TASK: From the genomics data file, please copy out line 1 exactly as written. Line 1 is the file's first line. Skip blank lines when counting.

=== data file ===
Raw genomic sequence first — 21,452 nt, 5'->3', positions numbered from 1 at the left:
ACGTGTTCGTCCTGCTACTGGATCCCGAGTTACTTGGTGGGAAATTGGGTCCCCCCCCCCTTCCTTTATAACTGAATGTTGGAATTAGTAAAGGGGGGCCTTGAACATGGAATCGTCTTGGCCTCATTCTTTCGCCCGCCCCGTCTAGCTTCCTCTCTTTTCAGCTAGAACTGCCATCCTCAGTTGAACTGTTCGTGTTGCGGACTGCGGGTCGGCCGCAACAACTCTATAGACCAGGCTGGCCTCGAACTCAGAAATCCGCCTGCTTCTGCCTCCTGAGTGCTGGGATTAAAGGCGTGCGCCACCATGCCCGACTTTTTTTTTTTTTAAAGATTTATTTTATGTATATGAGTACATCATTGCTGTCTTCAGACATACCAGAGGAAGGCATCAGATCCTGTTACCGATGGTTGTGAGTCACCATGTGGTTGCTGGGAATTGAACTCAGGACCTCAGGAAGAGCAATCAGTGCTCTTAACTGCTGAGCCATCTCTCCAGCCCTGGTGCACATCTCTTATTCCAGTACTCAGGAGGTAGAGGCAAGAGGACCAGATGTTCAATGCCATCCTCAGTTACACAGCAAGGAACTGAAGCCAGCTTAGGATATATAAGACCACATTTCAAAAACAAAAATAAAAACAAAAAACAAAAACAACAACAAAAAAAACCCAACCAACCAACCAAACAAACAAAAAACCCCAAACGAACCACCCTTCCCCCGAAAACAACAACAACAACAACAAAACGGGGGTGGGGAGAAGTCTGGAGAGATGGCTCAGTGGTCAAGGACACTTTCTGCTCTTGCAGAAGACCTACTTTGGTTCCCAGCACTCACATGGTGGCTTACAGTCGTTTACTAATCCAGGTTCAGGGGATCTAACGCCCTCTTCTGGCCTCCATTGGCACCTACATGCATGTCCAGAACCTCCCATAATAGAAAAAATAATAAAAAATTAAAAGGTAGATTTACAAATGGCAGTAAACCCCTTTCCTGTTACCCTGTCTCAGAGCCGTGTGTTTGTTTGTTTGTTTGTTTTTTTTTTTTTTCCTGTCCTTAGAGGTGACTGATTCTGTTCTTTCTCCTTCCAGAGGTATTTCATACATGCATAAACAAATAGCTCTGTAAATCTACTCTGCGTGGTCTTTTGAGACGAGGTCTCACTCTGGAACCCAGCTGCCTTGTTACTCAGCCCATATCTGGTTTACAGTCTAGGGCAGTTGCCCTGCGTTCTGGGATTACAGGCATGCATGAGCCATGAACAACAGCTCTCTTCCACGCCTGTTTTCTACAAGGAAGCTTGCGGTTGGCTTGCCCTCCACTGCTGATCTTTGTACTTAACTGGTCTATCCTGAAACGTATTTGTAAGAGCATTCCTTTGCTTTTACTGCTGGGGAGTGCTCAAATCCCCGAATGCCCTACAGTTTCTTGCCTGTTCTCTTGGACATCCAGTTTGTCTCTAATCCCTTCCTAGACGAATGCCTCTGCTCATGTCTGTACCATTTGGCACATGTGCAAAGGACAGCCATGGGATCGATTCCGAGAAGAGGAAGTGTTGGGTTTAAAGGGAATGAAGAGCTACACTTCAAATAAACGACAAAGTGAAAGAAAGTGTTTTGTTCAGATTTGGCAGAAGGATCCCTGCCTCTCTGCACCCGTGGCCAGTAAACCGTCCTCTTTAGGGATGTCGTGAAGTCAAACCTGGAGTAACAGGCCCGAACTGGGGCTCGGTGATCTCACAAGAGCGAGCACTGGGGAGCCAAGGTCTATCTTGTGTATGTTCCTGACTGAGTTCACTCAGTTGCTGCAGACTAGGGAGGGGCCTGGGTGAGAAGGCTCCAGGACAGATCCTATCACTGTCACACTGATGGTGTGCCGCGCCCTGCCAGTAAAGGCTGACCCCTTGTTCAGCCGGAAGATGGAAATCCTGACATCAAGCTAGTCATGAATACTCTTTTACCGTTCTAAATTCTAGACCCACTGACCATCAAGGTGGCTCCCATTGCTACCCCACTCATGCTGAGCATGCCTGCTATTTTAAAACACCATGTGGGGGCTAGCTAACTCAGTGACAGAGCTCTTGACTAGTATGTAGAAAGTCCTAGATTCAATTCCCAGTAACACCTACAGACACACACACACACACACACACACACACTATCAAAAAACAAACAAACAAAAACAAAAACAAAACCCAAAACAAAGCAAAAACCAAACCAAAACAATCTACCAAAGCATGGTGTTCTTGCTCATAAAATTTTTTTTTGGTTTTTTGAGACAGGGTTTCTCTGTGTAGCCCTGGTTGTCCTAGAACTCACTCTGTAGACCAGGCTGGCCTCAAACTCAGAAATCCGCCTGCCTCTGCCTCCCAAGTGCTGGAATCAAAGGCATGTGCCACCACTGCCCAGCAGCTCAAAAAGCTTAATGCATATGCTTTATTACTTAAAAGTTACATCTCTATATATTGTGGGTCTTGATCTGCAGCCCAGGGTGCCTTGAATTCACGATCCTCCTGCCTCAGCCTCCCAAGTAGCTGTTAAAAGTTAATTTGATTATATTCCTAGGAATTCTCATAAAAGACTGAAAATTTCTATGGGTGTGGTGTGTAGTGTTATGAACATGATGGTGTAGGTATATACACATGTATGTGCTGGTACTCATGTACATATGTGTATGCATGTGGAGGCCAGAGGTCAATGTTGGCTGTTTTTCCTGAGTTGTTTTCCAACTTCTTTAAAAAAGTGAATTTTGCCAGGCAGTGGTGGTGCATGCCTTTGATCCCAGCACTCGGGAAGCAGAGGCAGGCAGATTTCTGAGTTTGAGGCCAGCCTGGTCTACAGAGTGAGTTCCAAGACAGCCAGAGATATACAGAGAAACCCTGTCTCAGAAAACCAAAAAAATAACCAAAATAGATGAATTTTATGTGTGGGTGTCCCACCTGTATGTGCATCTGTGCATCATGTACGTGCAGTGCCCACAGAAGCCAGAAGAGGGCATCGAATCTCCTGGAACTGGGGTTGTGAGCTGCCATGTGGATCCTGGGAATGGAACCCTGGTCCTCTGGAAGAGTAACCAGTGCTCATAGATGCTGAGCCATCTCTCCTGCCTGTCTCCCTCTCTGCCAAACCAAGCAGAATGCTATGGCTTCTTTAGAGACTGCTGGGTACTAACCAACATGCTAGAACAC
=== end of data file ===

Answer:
Raw genomic sequence first — 21,452 nt, 5'->3', positions numbered from 1 at the left: